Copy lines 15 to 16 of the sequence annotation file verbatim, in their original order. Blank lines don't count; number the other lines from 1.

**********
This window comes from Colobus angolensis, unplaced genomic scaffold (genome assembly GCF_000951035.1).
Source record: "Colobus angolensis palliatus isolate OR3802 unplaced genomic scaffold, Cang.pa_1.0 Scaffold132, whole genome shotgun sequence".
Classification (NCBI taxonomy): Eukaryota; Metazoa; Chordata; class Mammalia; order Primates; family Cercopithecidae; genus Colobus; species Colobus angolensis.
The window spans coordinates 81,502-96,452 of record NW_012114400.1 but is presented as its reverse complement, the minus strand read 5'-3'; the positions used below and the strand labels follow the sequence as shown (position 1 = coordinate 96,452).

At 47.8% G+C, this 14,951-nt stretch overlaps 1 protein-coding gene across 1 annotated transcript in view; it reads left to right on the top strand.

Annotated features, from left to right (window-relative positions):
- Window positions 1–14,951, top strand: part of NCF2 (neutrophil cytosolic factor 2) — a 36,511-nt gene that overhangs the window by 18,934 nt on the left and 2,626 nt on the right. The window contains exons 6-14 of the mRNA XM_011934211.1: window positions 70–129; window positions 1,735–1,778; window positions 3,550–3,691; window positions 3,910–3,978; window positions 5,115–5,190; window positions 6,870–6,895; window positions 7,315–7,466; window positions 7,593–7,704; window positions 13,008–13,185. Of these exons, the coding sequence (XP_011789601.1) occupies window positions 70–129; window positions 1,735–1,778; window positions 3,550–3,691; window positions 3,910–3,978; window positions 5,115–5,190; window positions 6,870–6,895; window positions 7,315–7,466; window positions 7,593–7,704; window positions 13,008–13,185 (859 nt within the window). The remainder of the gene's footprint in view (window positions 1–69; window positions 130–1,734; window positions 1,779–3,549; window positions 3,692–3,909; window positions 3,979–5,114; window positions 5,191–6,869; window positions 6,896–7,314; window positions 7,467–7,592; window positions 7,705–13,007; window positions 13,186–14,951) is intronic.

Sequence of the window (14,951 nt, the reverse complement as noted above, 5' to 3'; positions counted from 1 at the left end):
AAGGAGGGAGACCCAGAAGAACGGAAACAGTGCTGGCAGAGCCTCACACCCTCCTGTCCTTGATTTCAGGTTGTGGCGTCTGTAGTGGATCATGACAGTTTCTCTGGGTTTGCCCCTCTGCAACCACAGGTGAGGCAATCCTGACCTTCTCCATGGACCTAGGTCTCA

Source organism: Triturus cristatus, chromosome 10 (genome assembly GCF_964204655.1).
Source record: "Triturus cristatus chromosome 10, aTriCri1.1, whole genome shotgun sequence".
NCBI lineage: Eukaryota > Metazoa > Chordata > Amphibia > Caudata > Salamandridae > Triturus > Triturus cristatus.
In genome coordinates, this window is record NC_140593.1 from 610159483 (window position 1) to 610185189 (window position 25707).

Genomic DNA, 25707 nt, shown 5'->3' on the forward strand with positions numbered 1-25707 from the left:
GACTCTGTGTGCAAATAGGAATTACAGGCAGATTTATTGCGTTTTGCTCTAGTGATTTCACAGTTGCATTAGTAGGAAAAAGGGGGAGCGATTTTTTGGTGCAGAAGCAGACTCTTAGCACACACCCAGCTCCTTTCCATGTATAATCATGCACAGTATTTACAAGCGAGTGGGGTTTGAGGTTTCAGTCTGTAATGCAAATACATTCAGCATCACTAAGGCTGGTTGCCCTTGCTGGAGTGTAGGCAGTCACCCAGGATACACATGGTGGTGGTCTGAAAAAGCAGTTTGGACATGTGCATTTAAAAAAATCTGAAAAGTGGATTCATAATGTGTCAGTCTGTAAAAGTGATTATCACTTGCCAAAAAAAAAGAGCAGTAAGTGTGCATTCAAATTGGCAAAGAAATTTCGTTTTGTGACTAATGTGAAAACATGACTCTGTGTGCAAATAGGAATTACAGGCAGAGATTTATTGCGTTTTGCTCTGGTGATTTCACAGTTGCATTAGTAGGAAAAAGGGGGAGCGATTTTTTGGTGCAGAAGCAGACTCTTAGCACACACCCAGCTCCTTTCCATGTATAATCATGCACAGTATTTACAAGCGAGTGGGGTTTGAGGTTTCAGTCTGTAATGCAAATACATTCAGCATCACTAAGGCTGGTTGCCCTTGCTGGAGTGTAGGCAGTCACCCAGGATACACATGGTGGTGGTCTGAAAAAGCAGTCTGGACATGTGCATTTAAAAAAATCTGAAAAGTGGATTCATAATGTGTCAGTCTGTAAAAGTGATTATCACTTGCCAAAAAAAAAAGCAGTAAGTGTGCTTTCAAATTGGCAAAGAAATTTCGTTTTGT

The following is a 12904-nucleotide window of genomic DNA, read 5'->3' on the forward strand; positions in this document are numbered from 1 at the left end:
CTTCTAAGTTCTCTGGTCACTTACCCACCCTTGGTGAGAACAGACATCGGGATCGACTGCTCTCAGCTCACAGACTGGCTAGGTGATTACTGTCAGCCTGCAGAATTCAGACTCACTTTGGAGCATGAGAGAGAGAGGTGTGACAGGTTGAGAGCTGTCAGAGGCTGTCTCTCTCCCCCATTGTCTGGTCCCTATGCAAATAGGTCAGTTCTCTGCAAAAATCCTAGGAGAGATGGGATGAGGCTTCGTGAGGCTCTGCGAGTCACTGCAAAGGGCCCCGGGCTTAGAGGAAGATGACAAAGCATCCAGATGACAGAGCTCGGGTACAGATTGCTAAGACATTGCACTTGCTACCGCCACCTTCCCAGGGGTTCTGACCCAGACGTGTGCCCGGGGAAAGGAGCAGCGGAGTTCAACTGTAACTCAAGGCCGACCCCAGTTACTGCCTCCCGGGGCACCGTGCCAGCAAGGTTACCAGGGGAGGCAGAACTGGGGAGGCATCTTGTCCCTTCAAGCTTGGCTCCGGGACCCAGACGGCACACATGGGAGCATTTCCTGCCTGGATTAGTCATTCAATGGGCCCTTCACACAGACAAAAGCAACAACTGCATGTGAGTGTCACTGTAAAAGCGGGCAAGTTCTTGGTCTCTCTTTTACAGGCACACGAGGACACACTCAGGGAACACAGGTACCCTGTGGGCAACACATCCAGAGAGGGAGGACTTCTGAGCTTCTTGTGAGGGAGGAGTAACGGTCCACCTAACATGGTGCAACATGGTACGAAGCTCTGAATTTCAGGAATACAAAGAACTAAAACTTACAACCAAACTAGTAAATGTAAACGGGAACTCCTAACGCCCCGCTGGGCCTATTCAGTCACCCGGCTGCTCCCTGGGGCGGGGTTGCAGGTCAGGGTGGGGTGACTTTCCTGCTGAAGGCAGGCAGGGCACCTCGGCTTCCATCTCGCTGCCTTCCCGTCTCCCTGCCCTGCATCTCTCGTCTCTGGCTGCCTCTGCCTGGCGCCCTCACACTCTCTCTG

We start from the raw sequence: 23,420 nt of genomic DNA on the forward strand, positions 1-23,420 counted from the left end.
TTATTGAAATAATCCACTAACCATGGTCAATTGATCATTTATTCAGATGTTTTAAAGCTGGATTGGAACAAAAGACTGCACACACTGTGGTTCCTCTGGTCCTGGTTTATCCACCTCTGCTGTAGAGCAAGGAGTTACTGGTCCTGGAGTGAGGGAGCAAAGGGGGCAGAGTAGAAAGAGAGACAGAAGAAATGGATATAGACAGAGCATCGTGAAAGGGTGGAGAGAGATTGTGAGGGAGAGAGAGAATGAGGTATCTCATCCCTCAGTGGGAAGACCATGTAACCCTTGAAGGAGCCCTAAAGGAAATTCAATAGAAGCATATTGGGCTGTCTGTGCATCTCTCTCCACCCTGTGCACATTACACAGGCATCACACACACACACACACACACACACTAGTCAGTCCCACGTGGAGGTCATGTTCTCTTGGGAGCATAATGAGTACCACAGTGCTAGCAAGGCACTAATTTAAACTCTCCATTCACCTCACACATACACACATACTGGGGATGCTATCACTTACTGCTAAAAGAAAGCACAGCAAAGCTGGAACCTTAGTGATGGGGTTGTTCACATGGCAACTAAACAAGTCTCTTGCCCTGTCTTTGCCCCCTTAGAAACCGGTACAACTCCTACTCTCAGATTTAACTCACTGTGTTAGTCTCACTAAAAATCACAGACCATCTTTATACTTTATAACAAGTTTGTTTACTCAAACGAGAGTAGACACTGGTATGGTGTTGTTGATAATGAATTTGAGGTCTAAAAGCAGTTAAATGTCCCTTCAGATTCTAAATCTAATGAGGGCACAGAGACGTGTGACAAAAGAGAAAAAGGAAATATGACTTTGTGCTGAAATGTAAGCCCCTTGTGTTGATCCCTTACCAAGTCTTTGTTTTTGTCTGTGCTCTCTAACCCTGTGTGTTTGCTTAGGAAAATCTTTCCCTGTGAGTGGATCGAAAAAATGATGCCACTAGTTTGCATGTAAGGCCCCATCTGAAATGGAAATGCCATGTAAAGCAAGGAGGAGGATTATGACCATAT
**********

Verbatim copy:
GACTCTGTGTGCAAATAGGAATTACAGGCAGATTTATTGCGTTTTGCTCTAGTGATTTCACAGTTGCATTAGTAGGAAAAAGGGGGAGCGATTTTTTGGTGCAGAAGCAGACTCTTAGCACACACCCAGCTCCTTTCCATGTATAATCATGCACAGTATTTACAAGCGAGTGGGGTTTGAGGTTTCAGTCTGTAATGCAAATACATTCAGCATCACTAAGGCTGGTTGCCCTTGCTGGAGTGTAGGCAGTCACCCAGGATACACATGGTGGTGGTCTGAAAAAGCAGTTTGGACATGTGCATTTAAAAAAATCTGAAAAGTGGATTCATAATGTGTCAGTCTGTAAAAGTGATTATCACTTGCCAAAAAAAAAGAGCAGTAAGTGTGCATTCAAATTGGCAAAGAAATTTCGTTTTGTGACTAATGTGAAAACATGACTCTGTGTGCAAATAGGAATTACAGGCAGAGATTTATTGCGTTTTGCTCTGGTGATTTCACAGTTGCATTAGTAGGAAAAAGGGGGAGCGATTTTTTGGTGCAGAAGCAGACTCTTAGCACACACCCAGCTCCTTTCCATGTATAATCATGCACAGTATTTACAAGCGAGTGGGGTTTGAGGTTTCAGTCTGTAATGCAAATACATTCAGCATCACTAAGGCTGGTTGCCCTTGCTGGAGTGTAGGCAGTCACCCAGGATACACATGGTGGTGGTCTGAAAAAGCAGTCTGGACATGTGCATTTAAAAAAATCTGAAAAGTGGATTCATAATGTGTCAGTCTGTAAAAGTGATTATCACTTGCCAAAAAAAAAAGCAGTAAGTGTGCTTTCAAATTGGCAAAGAAATTTCGTTTTGT

The following is a 12904-nucleotide window of genomic DNA, read 5'->3' on the forward strand; positions in this document are numbered from 1 at the left end: